21 January 1897, NZ Herald, p. 5, col. 3

By the description, Charles Edward Mackie's shop sounds like it was around about where the Metro conplex is today. That place where they thought to run a Planet Hollywood, but that faded, leaving the space-art decorations behind, and a facade of an old building. Mackie (1865-1937) was a photo-engraver by trade. He's buried in Hillsborough Cemetery. He deserves a bit more notice than he's had up to now, I'd say -- seeing as he was also one of the early importers of the "cinematographe".
Mr. C. E. Mackie, of Queen-street, has received one of the latest and most improved of those wonderful electrical machines, the cinematographe, which will be erected and in working order this evening, when it will be shown at his rooms in conjunction with the X-rays ….During the past week, the Röntgen X-rays shown by Mr. Mackie have been largely used by the medical fraternity with excellent results, several maimed and broken limbs, the injuries to which could not be otherwise located, having been photographed.
9 February 1897, NZ Herald, p. 5, col. 3

A most interesting operation was performed yesterday by the aid of the Röntgen rays. A Mrs. Tait was suffering from the effects of a needle embedded in the sole of the foot, and a photograph of it was taken for surgical use, by Mr. Mackie. The photograph showed the needle quite plainly, but the difficulty lay in ascertaining its precise position, whether right or left of the centre line of the foot. The attending surgeon then, by means of wire, divided the foot off into squares, but this was not successful. A third trial, however, was. This result was obtained by making a slight incision along the sole of the foot, and placing therein a piece of silver wire. A photograph was then taken from above the limb, and the head of the needle, which was in a vertical position, was seen as a small black speck, and located. Its removal was after that an easy surgical matter.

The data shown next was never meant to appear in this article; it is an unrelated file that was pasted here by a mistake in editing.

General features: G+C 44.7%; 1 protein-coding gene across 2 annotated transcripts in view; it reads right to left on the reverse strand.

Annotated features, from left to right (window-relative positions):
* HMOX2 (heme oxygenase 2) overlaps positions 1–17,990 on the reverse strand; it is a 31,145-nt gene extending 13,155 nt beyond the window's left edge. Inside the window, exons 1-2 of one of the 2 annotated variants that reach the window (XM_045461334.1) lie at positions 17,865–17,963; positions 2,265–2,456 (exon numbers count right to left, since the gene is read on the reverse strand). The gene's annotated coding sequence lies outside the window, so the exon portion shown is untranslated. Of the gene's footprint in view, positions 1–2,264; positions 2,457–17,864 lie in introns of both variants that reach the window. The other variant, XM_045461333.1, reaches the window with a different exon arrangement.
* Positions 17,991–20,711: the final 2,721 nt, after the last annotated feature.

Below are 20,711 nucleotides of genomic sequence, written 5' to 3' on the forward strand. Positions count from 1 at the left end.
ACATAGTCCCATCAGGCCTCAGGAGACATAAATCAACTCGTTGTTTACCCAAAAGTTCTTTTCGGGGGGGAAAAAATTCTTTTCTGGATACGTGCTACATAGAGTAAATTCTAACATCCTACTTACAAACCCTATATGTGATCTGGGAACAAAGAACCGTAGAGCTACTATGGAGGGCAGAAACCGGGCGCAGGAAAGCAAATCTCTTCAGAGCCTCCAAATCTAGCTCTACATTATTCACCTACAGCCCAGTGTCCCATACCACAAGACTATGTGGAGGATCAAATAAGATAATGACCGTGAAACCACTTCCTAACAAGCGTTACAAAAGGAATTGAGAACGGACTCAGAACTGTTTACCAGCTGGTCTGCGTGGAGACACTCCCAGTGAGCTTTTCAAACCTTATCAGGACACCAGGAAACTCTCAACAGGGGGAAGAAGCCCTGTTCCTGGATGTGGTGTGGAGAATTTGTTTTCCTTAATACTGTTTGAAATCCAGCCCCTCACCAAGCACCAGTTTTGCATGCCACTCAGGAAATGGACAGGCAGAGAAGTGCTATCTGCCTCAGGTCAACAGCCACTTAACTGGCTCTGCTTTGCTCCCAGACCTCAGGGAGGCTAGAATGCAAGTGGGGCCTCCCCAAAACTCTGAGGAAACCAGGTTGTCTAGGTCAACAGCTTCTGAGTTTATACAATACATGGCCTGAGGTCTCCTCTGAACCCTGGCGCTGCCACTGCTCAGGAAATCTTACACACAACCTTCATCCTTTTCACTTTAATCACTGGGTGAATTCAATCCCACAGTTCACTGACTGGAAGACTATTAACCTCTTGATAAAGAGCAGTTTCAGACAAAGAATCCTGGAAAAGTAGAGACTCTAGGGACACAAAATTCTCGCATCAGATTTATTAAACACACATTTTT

4 May 1897, NZ Herald, p. 5, col. 2

Even with successes like this, radiology was still only slowly accepted up until the First World War when its usefulness was finally universally recognised, according to the website for the Royal Australian and New Zealand College of Radiologists.


  1. There was a story I read somewhere about the novelty of them being such that Queen Elizabeth's father posed for some x-rays which were later displayed as a sort of encouragement to stop the general public from being afraid of them.

  2. Interesting story. If he did, it was probably as Prince George. Here's his right hand from 1932.

  3. Yep, meant to say it was before Dickie abdicated and tossed poor George the job.

  4. His brother wasn't a Dickie (Richard), he was an Eddie (Edward). But I know what you mean! ;)